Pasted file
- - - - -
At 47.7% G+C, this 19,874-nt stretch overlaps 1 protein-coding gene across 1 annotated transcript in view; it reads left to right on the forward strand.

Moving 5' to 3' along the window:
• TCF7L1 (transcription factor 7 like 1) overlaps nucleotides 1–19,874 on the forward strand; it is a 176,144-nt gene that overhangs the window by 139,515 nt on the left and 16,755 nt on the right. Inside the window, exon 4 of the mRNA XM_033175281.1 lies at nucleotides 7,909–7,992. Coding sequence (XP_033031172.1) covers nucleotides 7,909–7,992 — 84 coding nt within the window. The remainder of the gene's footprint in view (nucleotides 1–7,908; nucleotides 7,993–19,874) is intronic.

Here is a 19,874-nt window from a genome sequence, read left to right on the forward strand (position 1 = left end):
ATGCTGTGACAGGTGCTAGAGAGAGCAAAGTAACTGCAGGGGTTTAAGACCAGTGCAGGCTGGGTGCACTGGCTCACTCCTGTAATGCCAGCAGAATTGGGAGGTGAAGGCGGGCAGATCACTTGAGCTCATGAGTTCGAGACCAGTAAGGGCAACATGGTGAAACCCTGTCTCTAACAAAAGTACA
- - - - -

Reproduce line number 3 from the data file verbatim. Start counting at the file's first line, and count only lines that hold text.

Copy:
• TCF7L1 (transcription factor 7 like 1) overlaps nucleotides 1–19,874 on the forward strand; it is a 176,144-nt gene that overhangs the window by 139,515 nt on the left and 16,755 nt on the right. Inside the window, exon 4 of the mRNA XM_033175281.1 lies at nucleotides 7,909–7,992. Coding sequence (XP_033031172.1) covers nucleotides 7,909–7,992 — 84 coding nt within the window. The remainder of the gene's footprint in view (nucleotides 1–7,908; nucleotides 7,993–19,874) is intronic.